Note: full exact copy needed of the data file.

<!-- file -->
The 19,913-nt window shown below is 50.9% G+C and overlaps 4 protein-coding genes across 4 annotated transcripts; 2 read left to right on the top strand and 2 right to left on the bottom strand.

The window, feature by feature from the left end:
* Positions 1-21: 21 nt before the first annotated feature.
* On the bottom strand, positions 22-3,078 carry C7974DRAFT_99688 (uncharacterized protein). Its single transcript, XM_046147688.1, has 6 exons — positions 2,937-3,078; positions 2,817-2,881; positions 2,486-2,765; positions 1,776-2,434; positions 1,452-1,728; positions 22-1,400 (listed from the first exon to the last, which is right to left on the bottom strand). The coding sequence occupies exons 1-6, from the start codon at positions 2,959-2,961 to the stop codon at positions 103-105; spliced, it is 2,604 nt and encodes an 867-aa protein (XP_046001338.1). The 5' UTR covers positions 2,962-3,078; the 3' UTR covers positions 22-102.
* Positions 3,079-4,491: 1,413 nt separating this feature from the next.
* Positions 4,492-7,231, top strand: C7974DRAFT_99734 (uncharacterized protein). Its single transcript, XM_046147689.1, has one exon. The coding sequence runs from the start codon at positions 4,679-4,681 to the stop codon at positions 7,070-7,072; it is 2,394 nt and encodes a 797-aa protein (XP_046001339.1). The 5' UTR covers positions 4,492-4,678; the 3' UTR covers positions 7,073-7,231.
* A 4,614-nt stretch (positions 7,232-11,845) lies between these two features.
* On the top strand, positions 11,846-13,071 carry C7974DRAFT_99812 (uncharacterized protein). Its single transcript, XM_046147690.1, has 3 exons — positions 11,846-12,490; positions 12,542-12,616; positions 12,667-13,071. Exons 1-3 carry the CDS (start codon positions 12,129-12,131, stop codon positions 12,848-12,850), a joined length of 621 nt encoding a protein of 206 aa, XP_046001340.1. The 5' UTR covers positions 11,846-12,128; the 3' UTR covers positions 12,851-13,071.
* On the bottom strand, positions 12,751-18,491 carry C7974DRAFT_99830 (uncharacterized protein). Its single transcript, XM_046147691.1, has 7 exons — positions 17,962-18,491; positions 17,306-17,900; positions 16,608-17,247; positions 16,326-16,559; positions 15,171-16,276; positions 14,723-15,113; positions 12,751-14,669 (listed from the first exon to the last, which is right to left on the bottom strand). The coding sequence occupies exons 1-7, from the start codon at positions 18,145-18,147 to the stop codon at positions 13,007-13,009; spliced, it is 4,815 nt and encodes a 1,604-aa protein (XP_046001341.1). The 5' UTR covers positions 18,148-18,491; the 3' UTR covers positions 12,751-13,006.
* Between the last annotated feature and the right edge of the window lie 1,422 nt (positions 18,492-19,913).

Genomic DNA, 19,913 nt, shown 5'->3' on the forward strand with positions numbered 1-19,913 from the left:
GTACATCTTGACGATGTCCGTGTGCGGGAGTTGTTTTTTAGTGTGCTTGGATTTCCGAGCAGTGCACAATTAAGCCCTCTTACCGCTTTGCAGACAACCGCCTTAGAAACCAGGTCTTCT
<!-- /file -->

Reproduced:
The 19,913-nt window shown below is 50.9% G+C and overlaps 4 protein-coding genes across 4 annotated transcripts; 2 read left to right on the top strand and 2 right to left on the bottom strand.

The window, feature by feature from the left end:
* Positions 1-21: 21 nt before the first annotated feature.
* On the bottom strand, positions 22-3,078 carry C7974DRAFT_99688 (uncharacterized protein). Its single transcript, XM_046147688.1, has 6 exons — positions 2,937-3,078; positions 2,817-2,881; positions 2,486-2,765; positions 1,776-2,434; positions 1,452-1,728; positions 22-1,400 (listed from the first exon to the last, which is right to left on the bottom strand). The coding sequence occupies exons 1-6, from the start codon at positions 2,959-2,961 to the stop codon at positions 103-105; spliced, it is 2,604 nt and encodes an 867-aa protein (XP_046001338.1). The 5' UTR covers positions 2,962-3,078; the 3' UTR covers positions 22-102.
* Positions 3,079-4,491: 1,413 nt separating this feature from the next.
* Positions 4,492-7,231, top strand: C7974DRAFT_99734 (uncharacterized protein). Its single transcript, XM_046147689.1, has one exon. The coding sequence runs from the start codon at positions 4,679-4,681 to the stop codon at positions 7,070-7,072; it is 2,394 nt and encodes a 797-aa protein (XP_046001339.1). The 5' UTR covers positions 4,492-4,678; the 3' UTR covers positions 7,073-7,231.
* A 4,614-nt stretch (positions 7,232-11,845) lies between these two features.
* On the top strand, positions 11,846-13,071 carry C7974DRAFT_99812 (uncharacterized protein). Its single transcript, XM_046147690.1, has 3 exons — positions 11,846-12,490; positions 12,542-12,616; positions 12,667-13,071. Exons 1-3 carry the CDS (start codon positions 12,129-12,131, stop codon positions 12,848-12,850), a joined length of 621 nt encoding a protein of 206 aa, XP_046001340.1. The 5' UTR covers positions 11,846-12,128; the 3' UTR covers positions 12,851-13,071.
* On the bottom strand, positions 12,751-18,491 carry C7974DRAFT_99830 (uncharacterized protein). Its single transcript, XM_046147691.1, has 7 exons — positions 17,962-18,491; positions 17,306-17,900; positions 16,608-17,247; positions 16,326-16,559; positions 15,171-16,276; positions 14,723-15,113; positions 12,751-14,669 (listed from the first exon to the last, which is right to left on the bottom strand). The coding sequence occupies exons 1-7, from the start codon at positions 18,145-18,147 to the stop codon at positions 13,007-13,009; spliced, it is 4,815 nt and encodes a 1,604-aa protein (XP_046001341.1). The 5' UTR covers positions 18,148-18,491; the 3' UTR covers positions 12,751-13,006.
* Between the last annotated feature and the right edge of the window lie 1,422 nt (positions 18,492-19,913).

Genomic DNA, 19,913 nt, shown 5'->3' on the forward strand with positions numbered 1-19,913 from the left:
GTACATCTTGACGATGTCCGTGTGCGGGAGTTGTTTTTTAGTGTGCTTGGATTTCCGAGCAGTGCACAATTAAGCCCTCTTACCGCTTTGCAGACAACCGCCTTAGAAACCAGGTCTTCT